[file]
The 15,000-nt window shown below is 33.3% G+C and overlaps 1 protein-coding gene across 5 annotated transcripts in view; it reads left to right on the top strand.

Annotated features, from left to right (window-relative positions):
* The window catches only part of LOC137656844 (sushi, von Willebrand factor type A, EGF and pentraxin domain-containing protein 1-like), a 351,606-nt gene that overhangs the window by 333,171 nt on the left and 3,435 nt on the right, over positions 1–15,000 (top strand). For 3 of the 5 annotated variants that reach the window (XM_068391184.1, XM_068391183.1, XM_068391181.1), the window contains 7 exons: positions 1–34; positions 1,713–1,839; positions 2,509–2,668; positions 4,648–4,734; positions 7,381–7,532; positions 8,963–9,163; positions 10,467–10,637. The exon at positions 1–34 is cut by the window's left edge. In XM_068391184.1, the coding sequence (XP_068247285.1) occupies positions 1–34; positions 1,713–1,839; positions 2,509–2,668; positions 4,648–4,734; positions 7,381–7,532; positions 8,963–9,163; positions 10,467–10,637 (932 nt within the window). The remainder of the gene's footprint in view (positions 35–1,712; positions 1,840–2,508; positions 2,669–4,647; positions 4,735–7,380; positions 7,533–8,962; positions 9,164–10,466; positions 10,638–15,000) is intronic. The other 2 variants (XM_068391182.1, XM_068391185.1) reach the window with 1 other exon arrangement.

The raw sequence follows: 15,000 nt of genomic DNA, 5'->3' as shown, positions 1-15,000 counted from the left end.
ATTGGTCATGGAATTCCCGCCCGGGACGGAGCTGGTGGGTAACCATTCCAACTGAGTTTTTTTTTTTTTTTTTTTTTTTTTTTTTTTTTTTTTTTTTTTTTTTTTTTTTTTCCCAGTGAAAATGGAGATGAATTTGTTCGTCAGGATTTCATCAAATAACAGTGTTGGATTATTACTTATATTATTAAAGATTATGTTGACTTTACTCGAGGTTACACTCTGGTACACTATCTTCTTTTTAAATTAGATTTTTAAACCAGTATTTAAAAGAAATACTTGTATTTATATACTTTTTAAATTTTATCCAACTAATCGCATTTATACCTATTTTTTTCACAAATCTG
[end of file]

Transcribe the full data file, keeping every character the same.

The 15,000-nt window shown below is 33.3% G+C and overlaps 1 protein-coding gene across 5 annotated transcripts in view; it reads left to right on the top strand.

Annotated features, from left to right (window-relative positions):
* The window catches only part of LOC137656844 (sushi, von Willebrand factor type A, EGF and pentraxin domain-containing protein 1-like), a 351,606-nt gene that overhangs the window by 333,171 nt on the left and 3,435 nt on the right, over positions 1–15,000 (top strand). For 3 of the 5 annotated variants that reach the window (XM_068391184.1, XM_068391183.1, XM_068391181.1), the window contains 7 exons: positions 1–34; positions 1,713–1,839; positions 2,509–2,668; positions 4,648–4,734; positions 7,381–7,532; positions 8,963–9,163; positions 10,467–10,637. The exon at positions 1–34 is cut by the window's left edge. In XM_068391184.1, the coding sequence (XP_068247285.1) occupies positions 1–34; positions 1,713–1,839; positions 2,509–2,668; positions 4,648–4,734; positions 7,381–7,532; positions 8,963–9,163; positions 10,467–10,637 (932 nt within the window). The remainder of the gene's footprint in view (positions 35–1,712; positions 1,840–2,508; positions 2,669–4,647; positions 4,735–7,380; positions 7,533–8,962; positions 9,164–10,466; positions 10,638–15,000) is intronic. The other 2 variants (XM_068391182.1, XM_068391185.1) reach the window with 1 other exon arrangement.

The raw sequence follows: 15,000 nt of genomic DNA, 5'->3' as shown, positions 1-15,000 counted from the left end.
ATTGGTCATGGAATTCCCGCCCGGGACGGAGCTGGTGGGTAACCATTCCAACTGAGTTTTTTTTTTTTTTTTTTTTTTTTTTTTTTTTTTTTTTTTTTTTTTTTTTTTTTTCCCAGTGAAAATGGAGATGAATTTGTTCGTCAGGATTTCATCAAATAACAGTGTTGGATTATTACTTATATTATTAAAGATTATGTTGACTTTACTCGAGGTTACACTCTGGTACACTATCTTCTTTTTAAATTAGATTTTTAAACCAGTATTTAAAAGAAATACTTGTATTTATATACTTTTTAAATTTTATCCAACTAATCGCATTTATACCTATTTTTTTCACAAATCTG